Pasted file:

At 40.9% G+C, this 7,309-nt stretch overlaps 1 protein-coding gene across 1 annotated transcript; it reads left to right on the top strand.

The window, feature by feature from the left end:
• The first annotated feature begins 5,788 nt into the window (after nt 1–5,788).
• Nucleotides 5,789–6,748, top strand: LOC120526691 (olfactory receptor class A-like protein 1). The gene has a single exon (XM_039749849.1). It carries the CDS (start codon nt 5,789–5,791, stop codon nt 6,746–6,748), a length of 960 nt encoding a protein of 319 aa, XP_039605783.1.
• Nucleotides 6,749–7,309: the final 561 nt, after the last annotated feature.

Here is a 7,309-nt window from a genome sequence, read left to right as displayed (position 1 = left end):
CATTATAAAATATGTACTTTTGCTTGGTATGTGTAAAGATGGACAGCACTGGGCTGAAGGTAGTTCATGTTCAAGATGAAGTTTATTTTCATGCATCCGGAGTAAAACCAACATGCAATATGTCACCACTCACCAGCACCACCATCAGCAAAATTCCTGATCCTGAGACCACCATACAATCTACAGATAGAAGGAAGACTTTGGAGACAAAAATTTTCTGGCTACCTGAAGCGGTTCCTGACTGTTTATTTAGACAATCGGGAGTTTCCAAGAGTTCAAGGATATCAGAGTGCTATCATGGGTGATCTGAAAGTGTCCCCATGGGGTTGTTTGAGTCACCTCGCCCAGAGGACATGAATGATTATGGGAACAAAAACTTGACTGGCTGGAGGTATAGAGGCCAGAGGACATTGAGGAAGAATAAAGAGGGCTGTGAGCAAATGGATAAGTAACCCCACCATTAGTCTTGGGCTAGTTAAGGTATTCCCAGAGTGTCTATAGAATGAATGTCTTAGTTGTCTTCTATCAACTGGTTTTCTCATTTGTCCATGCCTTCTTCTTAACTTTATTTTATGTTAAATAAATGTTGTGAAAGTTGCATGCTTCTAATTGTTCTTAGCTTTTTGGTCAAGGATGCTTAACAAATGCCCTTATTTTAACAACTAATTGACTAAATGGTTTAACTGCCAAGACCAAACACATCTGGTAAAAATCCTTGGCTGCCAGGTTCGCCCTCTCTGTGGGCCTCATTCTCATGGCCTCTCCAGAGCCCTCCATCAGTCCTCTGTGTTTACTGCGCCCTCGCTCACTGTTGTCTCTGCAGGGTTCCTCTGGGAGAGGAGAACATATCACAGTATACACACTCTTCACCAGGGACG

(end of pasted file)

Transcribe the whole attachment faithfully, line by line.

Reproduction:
At 40.9% G+C, this 7,309-nt stretch overlaps 1 protein-coding gene across 1 annotated transcript; it reads left to right on the top strand.

The window, feature by feature from the left end:
• The first annotated feature begins 5,788 nt into the window (after nt 1–5,788).
• Nucleotides 5,789–6,748, top strand: LOC120526691 (olfactory receptor class A-like protein 1). The gene has a single exon (XM_039749849.1). It carries the CDS (start codon nt 5,789–5,791, stop codon nt 6,746–6,748), a length of 960 nt encoding a protein of 319 aa, XP_039605783.1.
• Nucleotides 6,749–7,309: the final 561 nt, after the last annotated feature.

Here is a 7,309-nt window from a genome sequence, read left to right as displayed (position 1 = left end):
CATTATAAAATATGTACTTTTGCTTGGTATGTGTAAAGATGGACAGCACTGGGCTGAAGGTAGTTCATGTTCAAGATGAAGTTTATTTTCATGCATCCGGAGTAAAACCAACATGCAATATGTCACCACTCACCAGCACCACCATCAGCAAAATTCCTGATCCTGAGACCACCATACAATCTACAGATAGAAGGAAGACTTTGGAGACAAAAATTTTCTGGCTACCTGAAGCGGTTCCTGACTGTTTATTTAGACAATCGGGAGTTTCCAAGAGTTCAAGGATATCAGAGTGCTATCATGGGTGATCTGAAAGTGTCCCCATGGGGTTGTTTGAGTCACCTCGCCCAGAGGACATGAATGATTATGGGAACAAAAACTTGACTGGCTGGAGGTATAGAGGCCAGAGGACATTGAGGAAGAATAAAGAGGGCTGTGAGCAAATGGATAAGTAACCCCACCATTAGTCTTGGGCTAGTTAAGGTATTCCCAGAGTGTCTATAGAATGAATGTCTTAGTTGTCTTCTATCAACTGGTTTTCTCATTTGTCCATGCCTTCTTCTTAACTTTATTTTATGTTAAATAAATGTTGTGAAAGTTGCATGCTTCTAATTGTTCTTAGCTTTTTGGTCAAGGATGCTTAACAAATGCCCTTATTTTAACAACTAATTGACTAAATGGTTTAACTGCCAAGACCAAACACATCTGGTAAAAATCCTTGGCTGCCAGGTTCGCCCTCTCTGTGGGCCTCATTCTCATGGCCTCTCCAGAGCCCTCCATCAGTCCTCTGTGTTTACTGCGCCCTCGCTCACTGTTGTCTCTGCAGGGTTCCTCTGGGAGAGGAGAACATATCACAGTATACACACTCTTCACCAGGGACG